Vulture bees collect rotted or recently deceased flesh and sometimes extrafloral nectar from native plants and fruits. When harvesting carrion, a vulture bee will enter the carcass usually through their eyes and root around inside.
Using their extra-toothed mandible, they will slice and chew the flesh off, coating the meat in their acid-rich saliva before consumption. The bee will transport the chewed carrion back to the colony where it’s regurgitated into wax pots, different from the honey pots.
Here, the meat will be mixed with honey and left to mature over a period of 14 days. During this curing time, it will become a paste-like substance that is rich in free amino acids and sugars. This paste is fed to their young, who need it to grow.
To recruit their foraging nestmates, a guide bee will send out recruiting signals and can lead large numbers of other bees to the food source. The guide appears to show the direction by a short zigzag flight and by making occasional pheromone deposits along the way.[5}
Studies conducted at observation hives constructed in Panama revealed that a guide vulture bee recruited several hundred foragers in just two hours to two recently deceased lizard and toad carcasses. At the same hive, a freshly killed lizard was placed 15 meters away from the hive and was located within eight hours. Over the next two days, in groups of sixty to eighty vulture bees, they reduced the entire carcass to only a skeleton.
Entomologists believe the ability to recruit a large number of bees quickly enables the vulture bees to beat their foraging competition. Vulture bees have also been observed to possess a propensity to rob and attack competitors for food and nest sites, sometimes feeding on abandoned larva or even toad eggs.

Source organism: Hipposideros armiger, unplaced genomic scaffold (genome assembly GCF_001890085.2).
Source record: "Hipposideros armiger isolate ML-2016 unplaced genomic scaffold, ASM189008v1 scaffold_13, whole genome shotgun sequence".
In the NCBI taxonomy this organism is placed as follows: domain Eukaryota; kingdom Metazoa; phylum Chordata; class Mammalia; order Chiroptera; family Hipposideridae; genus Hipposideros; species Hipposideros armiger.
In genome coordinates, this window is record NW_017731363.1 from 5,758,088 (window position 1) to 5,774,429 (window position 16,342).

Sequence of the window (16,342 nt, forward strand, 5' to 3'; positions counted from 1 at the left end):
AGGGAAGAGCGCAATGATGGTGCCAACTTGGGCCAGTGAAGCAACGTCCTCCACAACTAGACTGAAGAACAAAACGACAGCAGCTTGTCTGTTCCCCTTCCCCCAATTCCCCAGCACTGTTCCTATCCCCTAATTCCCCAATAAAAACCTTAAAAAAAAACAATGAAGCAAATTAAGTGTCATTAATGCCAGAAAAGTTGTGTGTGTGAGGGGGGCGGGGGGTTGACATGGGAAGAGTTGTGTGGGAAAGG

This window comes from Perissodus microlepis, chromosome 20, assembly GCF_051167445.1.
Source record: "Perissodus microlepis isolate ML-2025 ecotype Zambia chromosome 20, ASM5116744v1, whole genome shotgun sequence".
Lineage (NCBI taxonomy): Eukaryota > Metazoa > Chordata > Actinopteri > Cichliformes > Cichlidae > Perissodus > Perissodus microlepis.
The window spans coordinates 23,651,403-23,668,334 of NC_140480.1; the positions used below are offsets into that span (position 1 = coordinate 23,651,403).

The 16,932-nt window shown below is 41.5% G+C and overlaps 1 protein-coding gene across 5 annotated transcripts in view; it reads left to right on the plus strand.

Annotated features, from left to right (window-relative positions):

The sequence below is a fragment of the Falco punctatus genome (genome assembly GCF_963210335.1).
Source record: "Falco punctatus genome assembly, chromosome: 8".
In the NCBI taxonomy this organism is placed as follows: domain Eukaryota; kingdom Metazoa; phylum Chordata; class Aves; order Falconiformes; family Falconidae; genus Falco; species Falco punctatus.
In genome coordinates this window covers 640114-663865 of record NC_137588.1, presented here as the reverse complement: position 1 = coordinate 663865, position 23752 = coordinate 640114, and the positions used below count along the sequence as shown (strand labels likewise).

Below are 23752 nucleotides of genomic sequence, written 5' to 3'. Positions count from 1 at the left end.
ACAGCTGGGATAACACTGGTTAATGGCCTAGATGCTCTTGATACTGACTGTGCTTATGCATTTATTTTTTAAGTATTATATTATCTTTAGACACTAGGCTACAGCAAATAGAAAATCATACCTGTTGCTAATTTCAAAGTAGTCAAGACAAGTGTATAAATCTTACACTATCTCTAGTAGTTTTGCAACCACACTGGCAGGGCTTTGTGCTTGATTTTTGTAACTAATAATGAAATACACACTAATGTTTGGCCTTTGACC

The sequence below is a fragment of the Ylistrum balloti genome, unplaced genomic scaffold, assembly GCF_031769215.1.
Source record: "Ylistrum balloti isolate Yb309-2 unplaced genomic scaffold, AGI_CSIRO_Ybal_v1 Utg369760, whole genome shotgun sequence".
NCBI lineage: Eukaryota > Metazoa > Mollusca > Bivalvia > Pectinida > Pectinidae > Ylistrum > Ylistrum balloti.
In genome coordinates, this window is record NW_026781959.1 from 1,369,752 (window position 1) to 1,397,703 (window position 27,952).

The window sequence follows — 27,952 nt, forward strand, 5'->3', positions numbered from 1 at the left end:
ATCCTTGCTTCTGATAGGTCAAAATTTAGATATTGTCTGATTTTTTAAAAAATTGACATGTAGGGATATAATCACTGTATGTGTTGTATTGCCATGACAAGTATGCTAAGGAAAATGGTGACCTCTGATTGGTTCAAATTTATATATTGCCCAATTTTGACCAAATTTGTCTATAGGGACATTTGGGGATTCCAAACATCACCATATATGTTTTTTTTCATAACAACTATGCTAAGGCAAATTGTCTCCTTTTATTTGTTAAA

It has also been noted that other small foraging creatures, such as ants, tend to steer clear of vulture bees.
How Do Vulture Bees Digest Meat?
The Costa Rican entomology study of vulture bees led to a better understanding of their gut microbiome. They reported that vulture bees lost some core microbes, retained others, and developed new ones.
Their stomachs were found to be full of acid-loving bacteria that helps protect the bees from pathogens found in their rotting meat diet. They use this bacteria in their saliva to coat the flesh before they eat it.
One of the bacteria types, called Lactobacillus, is also found in fermented foods such as sourdough. Animals that are scavengers, like vultures, hyenas, and vulture bees, have evolved this biome to process the bacteria and still receive the available nutrients from the food source.
Do Vulture Bees Make Honey?
Vulture bees do make honey, and in a similar fashion to the more common honey bee. The worker bees will forage for protein, in this case, carrion, as well as sugars from fruits and extrafloral nectaries.
Unlike other social bees, the foragers themselves deposit their crop contents directly into the pots without the involvement of receptor bees.